Two other former DeepMind employees spoke to the FT anonymously and told it the company prioritized protecting its own brand and the reputation of its top researchers over the safety of potential victims. In addition, the FT says the letter from Julia that it saw referenced two other cases of sexual harassment and two of bullying, involving different perpetrators, that were also mishandled.

Matt Whaley, a regional officer for Unite the Union, a trade union that has been trying to organize workers in the tech sector, told the FT that he has advised five DeepMind employees on informal complaints of sexual harassment as well as several bullying allegations since 2018, including those of the woman the paper identified as Julia. When contacted, he told Fortune that Julia’s case was not even the most egregious he had dealt with involving DeepMind but that he was barred from saying more due to non-disclosure agreements.

Whaley said he thought there were particular cultural issues at both DeepMind and Alphabet. “In my experience, they have not moved as quickly as maybe they should have in investigating complaints and the individuals I have assisted have been left with the perception that the desirability of the perpetrator’s technical skills have overridden the employees’ concerns and their safety,” he said.

Both Julia, in her open letter, and Whaley in speaking to Fortune, said that DeepMind and Alphabet may be deliberately slow in investigating employee grievances in the U.K. in order to prevent employees from taking these cases to official government employment tribunals. In Britain, employees have “three months less one day” from the last incident giving rise to a claim to bring a case to a tribunal. After that, they can only seek redress in the courts through a privately-funded lawsuits, which can be expensive and risky, because in the U.K. the losing side must pay the winning side’s legal costs.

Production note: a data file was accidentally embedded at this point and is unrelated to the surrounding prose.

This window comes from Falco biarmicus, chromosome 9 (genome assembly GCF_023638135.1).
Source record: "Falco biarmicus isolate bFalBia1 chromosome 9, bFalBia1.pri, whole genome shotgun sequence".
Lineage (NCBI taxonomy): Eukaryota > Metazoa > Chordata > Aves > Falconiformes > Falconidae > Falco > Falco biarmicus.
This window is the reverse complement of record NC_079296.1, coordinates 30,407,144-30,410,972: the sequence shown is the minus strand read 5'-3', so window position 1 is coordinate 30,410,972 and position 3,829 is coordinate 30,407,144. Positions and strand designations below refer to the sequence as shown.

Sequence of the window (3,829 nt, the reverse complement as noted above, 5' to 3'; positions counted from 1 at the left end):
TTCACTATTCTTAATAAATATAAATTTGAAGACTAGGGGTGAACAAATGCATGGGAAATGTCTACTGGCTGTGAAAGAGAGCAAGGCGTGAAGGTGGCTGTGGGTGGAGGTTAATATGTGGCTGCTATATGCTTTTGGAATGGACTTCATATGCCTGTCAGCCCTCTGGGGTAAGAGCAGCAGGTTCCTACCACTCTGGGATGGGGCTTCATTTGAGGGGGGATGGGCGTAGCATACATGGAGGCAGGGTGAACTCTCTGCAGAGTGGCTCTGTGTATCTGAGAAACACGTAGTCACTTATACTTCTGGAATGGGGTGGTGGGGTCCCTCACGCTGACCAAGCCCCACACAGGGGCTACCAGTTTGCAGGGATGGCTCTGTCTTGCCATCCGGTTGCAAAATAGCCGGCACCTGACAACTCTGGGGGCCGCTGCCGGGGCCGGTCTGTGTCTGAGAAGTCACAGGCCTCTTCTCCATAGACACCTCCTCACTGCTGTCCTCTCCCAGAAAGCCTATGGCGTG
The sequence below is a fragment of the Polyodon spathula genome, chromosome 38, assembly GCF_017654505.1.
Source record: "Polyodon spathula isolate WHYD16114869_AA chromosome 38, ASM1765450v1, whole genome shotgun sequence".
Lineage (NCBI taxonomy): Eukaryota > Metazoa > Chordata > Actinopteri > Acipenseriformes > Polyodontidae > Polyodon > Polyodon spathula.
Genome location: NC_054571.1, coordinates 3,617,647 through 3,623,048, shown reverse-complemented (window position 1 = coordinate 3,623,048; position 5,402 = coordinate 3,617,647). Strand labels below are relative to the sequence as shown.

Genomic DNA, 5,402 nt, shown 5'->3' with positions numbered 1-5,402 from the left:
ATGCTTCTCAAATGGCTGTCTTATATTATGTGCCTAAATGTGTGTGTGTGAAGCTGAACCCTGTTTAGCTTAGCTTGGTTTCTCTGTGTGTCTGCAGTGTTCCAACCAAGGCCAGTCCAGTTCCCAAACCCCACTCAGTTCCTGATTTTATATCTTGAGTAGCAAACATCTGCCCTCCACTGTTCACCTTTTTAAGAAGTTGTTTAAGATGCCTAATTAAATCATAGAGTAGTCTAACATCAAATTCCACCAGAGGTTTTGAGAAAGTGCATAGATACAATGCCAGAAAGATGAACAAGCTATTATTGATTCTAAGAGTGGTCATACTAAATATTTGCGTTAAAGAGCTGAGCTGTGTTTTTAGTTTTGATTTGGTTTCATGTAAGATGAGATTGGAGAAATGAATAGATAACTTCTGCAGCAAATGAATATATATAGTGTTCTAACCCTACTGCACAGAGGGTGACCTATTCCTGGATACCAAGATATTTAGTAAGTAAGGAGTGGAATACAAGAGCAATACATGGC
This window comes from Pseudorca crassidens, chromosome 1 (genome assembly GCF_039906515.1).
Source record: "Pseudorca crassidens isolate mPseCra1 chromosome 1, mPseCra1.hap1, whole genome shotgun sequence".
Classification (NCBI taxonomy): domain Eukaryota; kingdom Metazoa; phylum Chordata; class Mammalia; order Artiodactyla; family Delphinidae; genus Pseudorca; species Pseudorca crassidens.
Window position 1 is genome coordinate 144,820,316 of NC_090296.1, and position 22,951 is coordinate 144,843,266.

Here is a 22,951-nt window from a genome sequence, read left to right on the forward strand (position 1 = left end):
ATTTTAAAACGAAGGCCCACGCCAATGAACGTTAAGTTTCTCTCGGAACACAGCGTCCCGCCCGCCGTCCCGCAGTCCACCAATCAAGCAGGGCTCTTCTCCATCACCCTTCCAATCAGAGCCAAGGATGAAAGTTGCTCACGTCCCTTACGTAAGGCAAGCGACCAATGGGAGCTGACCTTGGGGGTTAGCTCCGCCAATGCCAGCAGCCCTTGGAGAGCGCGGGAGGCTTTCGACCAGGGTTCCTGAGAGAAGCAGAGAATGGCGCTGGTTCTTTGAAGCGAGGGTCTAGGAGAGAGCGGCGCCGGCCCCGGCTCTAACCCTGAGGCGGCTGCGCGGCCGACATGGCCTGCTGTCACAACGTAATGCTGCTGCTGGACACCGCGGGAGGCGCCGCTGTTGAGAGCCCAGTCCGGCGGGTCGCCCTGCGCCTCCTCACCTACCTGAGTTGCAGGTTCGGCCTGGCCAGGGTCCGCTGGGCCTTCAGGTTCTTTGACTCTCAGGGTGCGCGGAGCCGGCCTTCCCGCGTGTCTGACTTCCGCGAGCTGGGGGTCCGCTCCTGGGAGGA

The company said in a statement that “it is wrong to suggest that DeepMind deliberately draws out the investigative process in order to ensure that employees could not take the matter to the employment tribunal – either in this case or any other.”

Unrelated to Julia’s case, DeepMind co-founder Mustafa Suleyman left the company in 2019 following an independent investigation into allegations that he harassed and bullied employees. Suleyman later publicly apologized, saying he “really screwed up” and had been too “demanding and pretty relentless.”

Google, DeepMind’s sister company, has also faced widespread criticism for mishandling allegations of sexual harassment and assault and for providing large pay-outs for some senior employees who were fired following allegations of sexual harassment or sexual assault. Alphabet agreed to pay $310 million for new diversity and inclusion efforts in 2020 to settle a lawsuit brought by shareholders over its alleged mishandling of sexual harassment complaints.

DeepMind said it has made several changes to its policies and practices following the conclusion of the initial investigation into Julia’s complaint in May 2020. It said these included better communication with employees about how to raise concerns; enhanced annual training for managers and employees on limiting unconscious bias; additional training for the employees who investigate complaints and concerns; and increased support for employees who raise concerns while an investigation is on-going.

But the woman who the FT calls Julia writes in her open letter that she asked DeepMind and Alphabet to make a number of other changes to its policies and procedures and that the company had taken no action to implement these.

The steps she would like to see the company take include committing to resolve grievances within two weeks, and never more than two months. She also asked the company to end non-disclosure agreements for victims of workplace harassment, to put in place more emphasis on victim safety in the grievance process, to commission regular external audits of its HR practices to assess their fairness and to publish these audits internally, and to implement better anonymous reporting structures for complaints.

She writes that she spent nine months after the resolution of her case trying to get DeepMind to commit to implementing these reforms without success. She said she was now publishing the open letter in the hopes that current employees would push for these changes and that external publicity might put additional pressure on DeepMind and Alphabet to take action.

Correction, March 30: An earlier version of this story misreported the time window an employee has to bring an employment tribunal claim under U.K. law. The story has also been updated to include DeepMind’s response to allegations that it might intentionally drag out internal investigations in order to run the clock down on this window for filing a tribunal claim.